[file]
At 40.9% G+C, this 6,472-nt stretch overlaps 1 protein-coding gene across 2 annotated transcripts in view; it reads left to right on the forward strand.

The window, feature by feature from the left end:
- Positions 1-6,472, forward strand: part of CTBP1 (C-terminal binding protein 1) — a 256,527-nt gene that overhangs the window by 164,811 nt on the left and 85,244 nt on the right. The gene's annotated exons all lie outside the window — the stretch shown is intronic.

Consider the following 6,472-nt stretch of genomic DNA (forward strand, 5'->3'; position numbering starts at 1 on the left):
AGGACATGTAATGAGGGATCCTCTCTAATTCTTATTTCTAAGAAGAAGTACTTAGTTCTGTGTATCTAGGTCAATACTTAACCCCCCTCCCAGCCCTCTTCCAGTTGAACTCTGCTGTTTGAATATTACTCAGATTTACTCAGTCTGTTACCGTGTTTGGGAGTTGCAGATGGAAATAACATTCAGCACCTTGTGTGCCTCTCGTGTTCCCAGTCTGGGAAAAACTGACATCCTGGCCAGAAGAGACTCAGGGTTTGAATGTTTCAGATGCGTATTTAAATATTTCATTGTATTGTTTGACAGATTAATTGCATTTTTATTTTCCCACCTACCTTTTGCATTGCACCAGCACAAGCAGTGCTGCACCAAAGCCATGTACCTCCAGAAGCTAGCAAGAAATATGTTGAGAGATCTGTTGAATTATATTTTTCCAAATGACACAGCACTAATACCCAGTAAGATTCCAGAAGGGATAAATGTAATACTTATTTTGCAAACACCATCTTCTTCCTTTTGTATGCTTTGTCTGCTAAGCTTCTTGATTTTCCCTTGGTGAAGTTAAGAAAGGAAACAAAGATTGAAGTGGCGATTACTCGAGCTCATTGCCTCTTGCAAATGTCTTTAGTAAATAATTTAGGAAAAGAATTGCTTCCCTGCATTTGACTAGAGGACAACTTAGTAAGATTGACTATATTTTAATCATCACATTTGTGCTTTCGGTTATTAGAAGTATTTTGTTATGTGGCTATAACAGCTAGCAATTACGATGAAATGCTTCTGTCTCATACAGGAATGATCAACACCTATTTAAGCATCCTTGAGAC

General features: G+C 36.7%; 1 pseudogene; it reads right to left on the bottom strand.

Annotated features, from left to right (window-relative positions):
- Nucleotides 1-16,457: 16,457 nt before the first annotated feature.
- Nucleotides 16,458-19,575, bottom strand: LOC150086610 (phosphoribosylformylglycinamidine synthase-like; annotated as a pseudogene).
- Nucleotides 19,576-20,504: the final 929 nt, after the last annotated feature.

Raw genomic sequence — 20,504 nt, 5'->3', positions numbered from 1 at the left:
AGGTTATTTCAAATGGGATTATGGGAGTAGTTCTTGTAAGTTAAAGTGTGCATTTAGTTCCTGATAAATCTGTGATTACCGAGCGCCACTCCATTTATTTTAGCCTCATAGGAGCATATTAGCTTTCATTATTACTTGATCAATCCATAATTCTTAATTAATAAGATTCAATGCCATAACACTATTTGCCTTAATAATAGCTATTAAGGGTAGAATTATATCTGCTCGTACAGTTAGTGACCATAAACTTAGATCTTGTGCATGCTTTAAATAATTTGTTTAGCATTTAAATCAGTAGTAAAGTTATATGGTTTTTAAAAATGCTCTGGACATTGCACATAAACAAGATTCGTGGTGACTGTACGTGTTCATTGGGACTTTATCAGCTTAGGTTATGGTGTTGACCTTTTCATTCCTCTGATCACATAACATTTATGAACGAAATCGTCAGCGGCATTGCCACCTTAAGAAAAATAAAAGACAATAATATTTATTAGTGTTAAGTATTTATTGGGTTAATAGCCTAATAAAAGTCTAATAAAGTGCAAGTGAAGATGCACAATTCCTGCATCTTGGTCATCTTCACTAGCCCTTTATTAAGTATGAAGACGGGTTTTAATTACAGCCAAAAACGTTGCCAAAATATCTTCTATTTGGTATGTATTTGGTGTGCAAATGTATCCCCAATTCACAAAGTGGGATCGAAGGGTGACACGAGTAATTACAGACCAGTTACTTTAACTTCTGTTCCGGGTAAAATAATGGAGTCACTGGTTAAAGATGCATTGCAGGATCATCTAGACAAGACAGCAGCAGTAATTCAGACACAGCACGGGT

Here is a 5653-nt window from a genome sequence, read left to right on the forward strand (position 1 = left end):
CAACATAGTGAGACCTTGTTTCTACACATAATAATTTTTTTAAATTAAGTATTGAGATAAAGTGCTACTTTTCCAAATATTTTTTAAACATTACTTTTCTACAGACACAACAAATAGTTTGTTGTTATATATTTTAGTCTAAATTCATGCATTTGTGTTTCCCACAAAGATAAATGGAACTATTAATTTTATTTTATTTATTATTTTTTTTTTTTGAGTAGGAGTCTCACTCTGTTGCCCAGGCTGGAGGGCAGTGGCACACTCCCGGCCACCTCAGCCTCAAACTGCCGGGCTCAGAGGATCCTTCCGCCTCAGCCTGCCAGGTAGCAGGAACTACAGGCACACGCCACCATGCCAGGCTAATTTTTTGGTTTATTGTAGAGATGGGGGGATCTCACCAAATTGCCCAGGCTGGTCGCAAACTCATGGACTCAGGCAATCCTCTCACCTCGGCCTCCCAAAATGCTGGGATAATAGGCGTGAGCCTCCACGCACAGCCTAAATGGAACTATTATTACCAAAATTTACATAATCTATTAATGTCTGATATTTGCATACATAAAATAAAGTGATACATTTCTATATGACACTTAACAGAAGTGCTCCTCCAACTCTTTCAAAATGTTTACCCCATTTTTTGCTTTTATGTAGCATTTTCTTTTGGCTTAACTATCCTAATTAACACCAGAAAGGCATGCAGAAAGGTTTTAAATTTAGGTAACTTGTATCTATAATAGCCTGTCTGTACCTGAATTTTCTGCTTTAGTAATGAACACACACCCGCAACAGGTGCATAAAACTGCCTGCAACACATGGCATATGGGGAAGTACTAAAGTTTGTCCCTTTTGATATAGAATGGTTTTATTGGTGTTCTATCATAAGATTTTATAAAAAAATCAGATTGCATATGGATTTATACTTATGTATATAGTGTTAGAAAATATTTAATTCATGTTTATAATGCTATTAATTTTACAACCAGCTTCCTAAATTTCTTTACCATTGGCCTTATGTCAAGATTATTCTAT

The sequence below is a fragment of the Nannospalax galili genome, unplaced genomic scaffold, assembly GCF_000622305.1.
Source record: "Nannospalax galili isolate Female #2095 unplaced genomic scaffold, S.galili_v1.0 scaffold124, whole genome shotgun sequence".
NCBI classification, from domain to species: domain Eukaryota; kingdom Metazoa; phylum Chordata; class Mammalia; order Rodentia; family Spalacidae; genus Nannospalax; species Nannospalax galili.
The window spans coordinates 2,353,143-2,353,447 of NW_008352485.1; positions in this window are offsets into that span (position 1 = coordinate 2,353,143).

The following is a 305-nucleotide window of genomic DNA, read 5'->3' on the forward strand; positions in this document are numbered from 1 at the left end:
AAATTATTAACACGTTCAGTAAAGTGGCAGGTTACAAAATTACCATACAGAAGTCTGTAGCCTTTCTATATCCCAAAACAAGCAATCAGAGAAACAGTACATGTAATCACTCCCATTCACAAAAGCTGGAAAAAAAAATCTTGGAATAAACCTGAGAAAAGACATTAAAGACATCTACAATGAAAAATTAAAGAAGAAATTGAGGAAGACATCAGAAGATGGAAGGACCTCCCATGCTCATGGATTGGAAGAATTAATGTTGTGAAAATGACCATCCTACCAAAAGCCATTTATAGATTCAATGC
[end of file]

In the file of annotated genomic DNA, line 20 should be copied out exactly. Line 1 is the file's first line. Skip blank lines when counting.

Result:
AAATTATTAACACGTTCAGTAAAGTGGCAGGTTACAAAATTACCATACAGAAGTCTGTAGCCTTTCTATATCCCAAAACAAGCAATCAGAGAAACAGTACATGTAATCACTCCCATTCACAAAAGCTGGAAAAAAAAATCTTGGAATAAACCTGAGAAAAGACATTAAAGACATCTACAATGAAAAATTAAAGAAGAAATTGAGGAAGACATCAGAAGATGGAAGGACCTCCCATGCTCATGGATTGGAAGAATTAATGTTGTGAAAATGACCATCCTACCAAAAGCCATTTATAGATTCAATGC